A couple of days ago there was a paper published online in PLOS Biology that outlined how the Sugar Research Foundation (SRF) doubled down on misleading consumers by stopping a 1970 study that withheld information the microbiome may be an important factor in sugar-caused high triglyceride levels and that sucrose (sugar) consumption, compared to starch (like potatoes, bread, etc.), might be associated with bladder cancer!
It seems Big Sugar underwrote research at the University of Birmingham (England) to study rat diets, gut microbiota, and blood lipids (triglycerides) in the late 60s. Called Project 259, the rat research inconveniently found that sugar raised triglyceride levels and that it could be a human carcinogen.
This was at the same time that another suspected carcinogen, cyclamate, was being taken out of diet drinks and foods. Sugar didn’t want to be branded as a cancer-causer–even though 2014 research found it feeds cancer cells preferentially–so the sugar industry stopped Project 259 before it was completed. More recent research shows that high insulin levels and growth factors caused by sugar ingestion influence cancer cell growth the most, as well as increasing the risk of other chronic diseases.
Earlier, some of the same researchers published a paper in the Journal of the American Medical Association describing how the sugar industry secretly funded a 1967 review in the New England Journal of Medicine that failed to mention how a rat study involving sugar showed increased cardiovascular disease and lipid (fat) levels in the blood and instead put the blame on dietary fats and cholesterol, leading to the whole fat scare and atrocities like SnackWells(R) that were low-fat, but full of sugar.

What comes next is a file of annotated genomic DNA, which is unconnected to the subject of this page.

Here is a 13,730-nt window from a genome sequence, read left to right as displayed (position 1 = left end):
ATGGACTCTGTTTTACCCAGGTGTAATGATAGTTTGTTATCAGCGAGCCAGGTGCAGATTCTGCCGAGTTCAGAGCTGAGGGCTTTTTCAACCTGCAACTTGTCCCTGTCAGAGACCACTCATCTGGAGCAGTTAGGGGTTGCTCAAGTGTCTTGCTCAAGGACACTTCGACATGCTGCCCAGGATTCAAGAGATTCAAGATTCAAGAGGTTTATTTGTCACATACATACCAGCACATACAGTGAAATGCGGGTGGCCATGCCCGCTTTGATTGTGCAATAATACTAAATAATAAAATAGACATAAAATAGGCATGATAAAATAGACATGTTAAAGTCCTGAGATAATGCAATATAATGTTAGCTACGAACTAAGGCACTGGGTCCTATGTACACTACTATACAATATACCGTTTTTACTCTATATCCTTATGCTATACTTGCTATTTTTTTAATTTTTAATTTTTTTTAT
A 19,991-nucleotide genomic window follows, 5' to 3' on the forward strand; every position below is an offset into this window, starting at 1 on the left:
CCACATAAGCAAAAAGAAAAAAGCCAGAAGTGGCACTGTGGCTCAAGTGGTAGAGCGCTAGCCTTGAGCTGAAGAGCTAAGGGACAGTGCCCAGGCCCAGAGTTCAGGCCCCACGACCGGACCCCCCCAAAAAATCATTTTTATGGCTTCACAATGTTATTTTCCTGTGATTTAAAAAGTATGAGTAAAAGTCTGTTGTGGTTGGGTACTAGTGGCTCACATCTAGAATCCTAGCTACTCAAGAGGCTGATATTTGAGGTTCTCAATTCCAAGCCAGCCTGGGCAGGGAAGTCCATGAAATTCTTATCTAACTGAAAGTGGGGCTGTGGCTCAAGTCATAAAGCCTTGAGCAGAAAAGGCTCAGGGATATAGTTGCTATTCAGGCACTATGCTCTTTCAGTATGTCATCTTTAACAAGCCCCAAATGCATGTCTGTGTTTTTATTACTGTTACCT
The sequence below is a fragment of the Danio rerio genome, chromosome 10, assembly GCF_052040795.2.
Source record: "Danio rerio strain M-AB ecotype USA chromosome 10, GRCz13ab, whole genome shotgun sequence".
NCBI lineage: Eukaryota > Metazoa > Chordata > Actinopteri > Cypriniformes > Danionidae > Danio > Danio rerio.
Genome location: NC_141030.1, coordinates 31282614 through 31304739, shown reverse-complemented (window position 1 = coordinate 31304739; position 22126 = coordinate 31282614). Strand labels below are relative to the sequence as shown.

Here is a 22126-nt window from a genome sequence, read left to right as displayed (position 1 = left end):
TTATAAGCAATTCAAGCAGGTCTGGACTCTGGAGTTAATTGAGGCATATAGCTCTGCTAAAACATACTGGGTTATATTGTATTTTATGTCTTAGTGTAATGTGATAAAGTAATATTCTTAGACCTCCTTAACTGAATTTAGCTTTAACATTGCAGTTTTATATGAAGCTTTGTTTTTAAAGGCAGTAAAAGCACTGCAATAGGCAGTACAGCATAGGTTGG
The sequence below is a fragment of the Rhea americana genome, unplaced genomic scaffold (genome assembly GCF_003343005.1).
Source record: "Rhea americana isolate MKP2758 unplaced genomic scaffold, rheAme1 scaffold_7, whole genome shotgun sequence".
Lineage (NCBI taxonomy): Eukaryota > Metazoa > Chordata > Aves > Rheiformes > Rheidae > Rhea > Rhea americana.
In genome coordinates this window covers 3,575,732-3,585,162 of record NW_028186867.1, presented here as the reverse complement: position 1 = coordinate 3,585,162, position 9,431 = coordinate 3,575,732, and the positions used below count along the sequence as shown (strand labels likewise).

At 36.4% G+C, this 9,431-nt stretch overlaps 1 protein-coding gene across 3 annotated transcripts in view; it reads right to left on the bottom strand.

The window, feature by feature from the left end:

The article was very interesting to me, possibly because before I went back to school to be a nurse and then nurse practitioner, I worked in public relations for almost 20 years and was a member of the Counselors Academy of the Public Relations Society of America. I think it would be interesting to anyone who likes to read history, though. It certainly does not read like a typical medical research study.
Study adds to a wide body of literature documenting industry manipulation of science
Obviously, fake news wasn’t invented in the last presidential campaign. The sugar industry was in it up to their eyeballs way back when the Green Bay Packers were playing in the first SuperBowl and the Israelis and Palestinians fought the six-day long Yom Kippur War. But they weren’t the only ones.
Industries wanting influence over state and federal regulations have a history of funding research resulting in industry-favorable interpretations of controversial evidence related to health effects of smoking, therapeutic effects of pharmaceutical drugs, the relationship between sugar-sweetened beverage consumption and weight gain or obesity, and the causes of climate change (Oreskes N, Conway EM. Merchants of doubt. New York: Bloomsbury Press; 2010), among other issues.
And let’s not forget about one of the largest influencers of the USDA, FDA and Congress: Monsanto and its hit herbicide, RoundUp(R), also called glyphosate. I’ll get back to this in a later blog. There’s just too much of a horror story with them to mix this up with sugar’s withholding and also manipulating unfavorable data. The deliberate, profit-lead poisoning of America’s food supply by both the raw material manufacturers (agri-business) and consumer product manufacturers (General Foods, Kraft) really frosts me. Unfortunately, duplicity and data destruction goes on in the medical industry, too. And much of all this fakery and selective data selection is the brainchildren of public relations execs like I used to be.
I’ll get into all that later.